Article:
Party like you’re living in an episode of Girls, but maintain a mysterious air, a la Don Draper. That mix of social agenda and nostalgic sensibility is the goal of the young adult in 2013. And that’s just what “Party in the Wings,” an event hosted by Seattle Repertory Theatre’s 20/30 Club, provided. These parties, designed for 20- and 30-somethings, allow young theatergoers the chance to mingle with each other over appetizers and drinks and discuss the show they all watched together from an exclusive section in the balcony. Seeing young people drawn to theater in an age when many would rather watch their entertainment on a screen should be considered an accomplishment for Seattle Rep.
I am not exempt from that lure of choosing a movie over a play. I realized just how much I’ve been missing when last Saturday night I had the opportunity to step into the world of young Seattle theatergoers. After the penultimate showing of Seattle Rep’s aerial ’60s comedy Boeing, Boeing, a group of about 50 or 60 partygoers was ushered down into the heart of the backstage area. As I dodged towering ladders and eerie remnants of developing sets, I felt the small thrill reminiscent of being a child playfully hiding in the racks of clothes at the department store. Upon completing the descent into the backstage interiors, our group was greeted by friendly theater staff dressed for a 1960’s Pan Am flight. At this point, the group split up, some of us choosing to explore the lavish set of Boeing, Boeing, others going straight for the hors d’oeuvre and cocktails. Those that chose to head into the party were met with a hip, underground atmosphere. Dim lighting reflected off a disco ball that hung from the rafters, casting shadows and sparkles against everything the light touched. Hospitable bartenders served up wine, beer, and Moscow Mules, and waiters presented trays of spring rolls and other appetizers. The evening’s soundtrack featured an eclectic mix of modern and retro hits, balancing the (now inescapable) Macklemore tunes with some ’80s favorites.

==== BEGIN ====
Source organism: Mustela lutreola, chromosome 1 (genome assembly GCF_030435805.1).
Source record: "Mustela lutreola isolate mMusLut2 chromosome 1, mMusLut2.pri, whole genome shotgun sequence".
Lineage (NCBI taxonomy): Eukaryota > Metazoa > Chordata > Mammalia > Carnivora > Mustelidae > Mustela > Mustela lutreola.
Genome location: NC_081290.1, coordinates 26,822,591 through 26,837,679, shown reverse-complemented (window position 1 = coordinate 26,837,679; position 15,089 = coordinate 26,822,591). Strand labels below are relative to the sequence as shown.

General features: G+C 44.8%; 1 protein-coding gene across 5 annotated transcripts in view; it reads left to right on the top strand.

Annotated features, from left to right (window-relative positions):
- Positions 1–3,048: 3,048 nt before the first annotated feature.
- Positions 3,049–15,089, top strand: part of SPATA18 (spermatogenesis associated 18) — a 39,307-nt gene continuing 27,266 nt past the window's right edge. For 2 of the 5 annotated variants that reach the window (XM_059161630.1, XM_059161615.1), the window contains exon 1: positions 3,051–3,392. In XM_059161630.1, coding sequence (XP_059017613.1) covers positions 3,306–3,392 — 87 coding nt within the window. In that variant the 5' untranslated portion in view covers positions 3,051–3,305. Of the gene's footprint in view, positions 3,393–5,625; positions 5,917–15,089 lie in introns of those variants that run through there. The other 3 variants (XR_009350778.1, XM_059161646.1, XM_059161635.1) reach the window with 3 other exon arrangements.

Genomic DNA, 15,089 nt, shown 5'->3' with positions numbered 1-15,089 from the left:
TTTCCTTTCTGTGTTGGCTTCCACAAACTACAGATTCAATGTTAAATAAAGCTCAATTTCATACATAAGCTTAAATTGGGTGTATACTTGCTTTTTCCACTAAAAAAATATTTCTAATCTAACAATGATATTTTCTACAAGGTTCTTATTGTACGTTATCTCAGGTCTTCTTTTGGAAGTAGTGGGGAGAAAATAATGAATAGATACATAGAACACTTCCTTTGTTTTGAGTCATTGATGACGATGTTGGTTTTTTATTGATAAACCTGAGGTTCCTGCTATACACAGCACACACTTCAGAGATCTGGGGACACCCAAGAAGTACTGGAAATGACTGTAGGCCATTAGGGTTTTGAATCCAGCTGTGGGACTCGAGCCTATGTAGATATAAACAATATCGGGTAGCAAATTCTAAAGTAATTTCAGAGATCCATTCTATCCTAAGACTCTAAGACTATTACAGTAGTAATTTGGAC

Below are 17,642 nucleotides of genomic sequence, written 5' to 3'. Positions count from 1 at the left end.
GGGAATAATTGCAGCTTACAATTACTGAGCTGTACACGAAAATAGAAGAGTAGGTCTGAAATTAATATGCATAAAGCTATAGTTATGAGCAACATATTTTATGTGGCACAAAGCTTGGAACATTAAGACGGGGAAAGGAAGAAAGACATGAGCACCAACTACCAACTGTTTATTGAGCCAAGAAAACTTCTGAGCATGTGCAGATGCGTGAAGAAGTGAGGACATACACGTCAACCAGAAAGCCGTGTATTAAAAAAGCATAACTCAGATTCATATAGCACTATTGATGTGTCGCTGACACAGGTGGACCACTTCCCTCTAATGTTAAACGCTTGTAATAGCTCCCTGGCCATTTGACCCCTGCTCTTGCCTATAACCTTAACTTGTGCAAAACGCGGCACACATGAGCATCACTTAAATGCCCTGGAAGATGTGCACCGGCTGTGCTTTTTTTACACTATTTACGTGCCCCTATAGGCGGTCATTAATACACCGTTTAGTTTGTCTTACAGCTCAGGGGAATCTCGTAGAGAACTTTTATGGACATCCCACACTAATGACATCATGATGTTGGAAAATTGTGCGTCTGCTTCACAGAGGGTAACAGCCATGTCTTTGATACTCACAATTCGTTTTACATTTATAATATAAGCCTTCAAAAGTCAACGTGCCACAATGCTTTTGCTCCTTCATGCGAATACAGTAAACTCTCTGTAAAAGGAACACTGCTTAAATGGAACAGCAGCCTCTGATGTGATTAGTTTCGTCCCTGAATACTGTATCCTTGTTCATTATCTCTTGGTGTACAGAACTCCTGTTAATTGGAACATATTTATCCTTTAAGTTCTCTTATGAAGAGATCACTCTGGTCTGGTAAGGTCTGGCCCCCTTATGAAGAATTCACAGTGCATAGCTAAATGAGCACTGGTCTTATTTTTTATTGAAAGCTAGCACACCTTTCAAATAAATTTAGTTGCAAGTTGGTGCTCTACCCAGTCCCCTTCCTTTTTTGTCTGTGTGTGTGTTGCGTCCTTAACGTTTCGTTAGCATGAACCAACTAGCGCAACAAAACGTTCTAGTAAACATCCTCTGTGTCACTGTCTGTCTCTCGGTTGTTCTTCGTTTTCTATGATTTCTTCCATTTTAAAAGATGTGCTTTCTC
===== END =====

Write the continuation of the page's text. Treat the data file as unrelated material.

From the tours of the naked and exposed set, to the sight of cast members mingling with partygoers like they were familiar friends, there was a marked intimacy about “Party in the Wings” that should continue to draw young people to theater. That’s cause for celebration.